Articles Posted in Appeals

Here we go again, another federal criminal case which on appeal goes to the United States Court of Appeals for the Eleventh Circuit here in Atlanta, and that court rejects the Defendant because the specific argument was not brought up in the trial court. We have written about this issue many times, the need for lawyers to anticipate issues and, more importantly, the need to “object” or ” preserve” that issue.  An opinion issued yesterday in the Eleventh Circuit reminds me about this whole area,  in which the appellate court basically kicks the Defendant out of court because a good issue she raised on appeal was never mentioned during the trial itself.  The case is United States v. Leon, and can be accessed here.

Ms. Leon was charged with a series of crimes arising out of an “investment” offering. Apparently, she was was the assistant for the head of the investment company.  At his direction, she made a series of cash withdrawals from the company bank account, all in amounts below $10,000.  However, on several days she made multiple withdrawals, and the aggregate amount of cash removed from the bank on those days exceeded $10,000.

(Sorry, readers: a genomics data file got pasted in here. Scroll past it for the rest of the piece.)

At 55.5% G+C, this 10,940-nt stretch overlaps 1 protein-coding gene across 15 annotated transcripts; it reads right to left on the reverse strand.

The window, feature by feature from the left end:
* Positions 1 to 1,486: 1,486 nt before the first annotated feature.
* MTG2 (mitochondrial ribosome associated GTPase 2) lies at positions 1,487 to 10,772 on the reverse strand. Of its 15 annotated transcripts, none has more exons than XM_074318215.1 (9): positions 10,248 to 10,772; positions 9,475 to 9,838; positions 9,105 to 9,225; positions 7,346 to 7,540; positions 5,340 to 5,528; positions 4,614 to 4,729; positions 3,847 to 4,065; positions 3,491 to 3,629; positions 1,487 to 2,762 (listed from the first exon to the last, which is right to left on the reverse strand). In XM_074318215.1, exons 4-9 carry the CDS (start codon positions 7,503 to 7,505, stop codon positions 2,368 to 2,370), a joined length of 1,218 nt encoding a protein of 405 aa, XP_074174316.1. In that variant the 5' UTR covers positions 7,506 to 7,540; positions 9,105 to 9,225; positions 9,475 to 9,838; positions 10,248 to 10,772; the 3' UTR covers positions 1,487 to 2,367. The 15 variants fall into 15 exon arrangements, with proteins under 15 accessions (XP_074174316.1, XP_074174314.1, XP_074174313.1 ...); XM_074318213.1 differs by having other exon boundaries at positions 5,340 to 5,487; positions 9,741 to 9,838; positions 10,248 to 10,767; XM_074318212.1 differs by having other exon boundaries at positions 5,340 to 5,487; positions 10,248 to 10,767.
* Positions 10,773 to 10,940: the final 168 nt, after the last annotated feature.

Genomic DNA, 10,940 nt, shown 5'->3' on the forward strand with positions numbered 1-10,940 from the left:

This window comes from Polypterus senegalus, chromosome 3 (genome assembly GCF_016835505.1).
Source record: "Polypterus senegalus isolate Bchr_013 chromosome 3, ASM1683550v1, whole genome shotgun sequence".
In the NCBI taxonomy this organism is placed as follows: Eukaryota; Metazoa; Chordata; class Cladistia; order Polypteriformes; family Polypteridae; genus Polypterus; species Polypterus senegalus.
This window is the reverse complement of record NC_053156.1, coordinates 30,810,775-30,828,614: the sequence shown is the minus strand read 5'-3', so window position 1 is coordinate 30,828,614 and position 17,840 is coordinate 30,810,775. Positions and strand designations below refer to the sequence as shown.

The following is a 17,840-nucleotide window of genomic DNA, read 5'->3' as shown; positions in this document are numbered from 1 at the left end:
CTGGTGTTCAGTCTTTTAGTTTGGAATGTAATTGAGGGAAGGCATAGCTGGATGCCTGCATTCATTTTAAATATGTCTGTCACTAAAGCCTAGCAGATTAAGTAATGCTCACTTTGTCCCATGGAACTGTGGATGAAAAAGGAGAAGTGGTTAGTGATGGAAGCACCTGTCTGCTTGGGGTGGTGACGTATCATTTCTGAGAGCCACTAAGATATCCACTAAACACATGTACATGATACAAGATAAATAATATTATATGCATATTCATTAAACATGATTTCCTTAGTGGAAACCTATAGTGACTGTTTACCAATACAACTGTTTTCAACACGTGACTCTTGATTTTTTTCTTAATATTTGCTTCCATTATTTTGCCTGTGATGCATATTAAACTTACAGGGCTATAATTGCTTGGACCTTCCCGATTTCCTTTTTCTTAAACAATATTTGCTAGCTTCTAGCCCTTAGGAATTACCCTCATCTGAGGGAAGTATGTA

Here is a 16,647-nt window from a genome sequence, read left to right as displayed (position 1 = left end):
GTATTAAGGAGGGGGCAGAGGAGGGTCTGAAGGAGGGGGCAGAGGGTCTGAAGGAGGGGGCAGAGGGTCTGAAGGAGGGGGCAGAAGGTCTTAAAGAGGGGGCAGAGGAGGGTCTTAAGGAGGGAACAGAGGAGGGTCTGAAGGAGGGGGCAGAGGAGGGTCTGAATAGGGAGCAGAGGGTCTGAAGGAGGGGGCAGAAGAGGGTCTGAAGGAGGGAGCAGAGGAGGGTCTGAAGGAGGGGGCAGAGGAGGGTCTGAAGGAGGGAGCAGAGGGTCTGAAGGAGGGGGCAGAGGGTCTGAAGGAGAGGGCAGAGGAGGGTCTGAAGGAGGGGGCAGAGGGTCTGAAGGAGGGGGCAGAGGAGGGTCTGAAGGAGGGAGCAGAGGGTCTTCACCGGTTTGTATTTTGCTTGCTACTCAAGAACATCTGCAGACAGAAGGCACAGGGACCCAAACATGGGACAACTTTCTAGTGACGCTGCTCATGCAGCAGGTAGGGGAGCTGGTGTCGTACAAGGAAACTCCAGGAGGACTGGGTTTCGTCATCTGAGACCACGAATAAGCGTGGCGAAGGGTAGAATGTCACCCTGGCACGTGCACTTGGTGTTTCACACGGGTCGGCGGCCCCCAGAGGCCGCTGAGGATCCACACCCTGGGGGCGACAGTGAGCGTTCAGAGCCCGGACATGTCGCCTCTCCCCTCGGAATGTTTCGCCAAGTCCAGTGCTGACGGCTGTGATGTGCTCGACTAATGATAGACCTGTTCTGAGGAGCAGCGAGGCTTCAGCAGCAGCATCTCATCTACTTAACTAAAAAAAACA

Many readers of our little blog know about the rule that requires financial institutions (as well as lawyers) to file a “CTR” if they engage in any financial transaction involving more than $10,000 in cash for a person or institution in a single day.  There are loads of different statutes in this area.  In Ms. Leon’s case, the prosecutors charged her with the specific sub-section of a statute that makes it a crime to cause (or attempt to cause) a financial institution to NOT file the CTR.  A separate sub-section of that same statute involves the crime of “structuring”, which is the very similar but slightly different crime of breaking up transactions into increments below $10,000 with the goal of avoiding the filing of the CTR.  I know, they sound incredibly similar, but they are in fact different.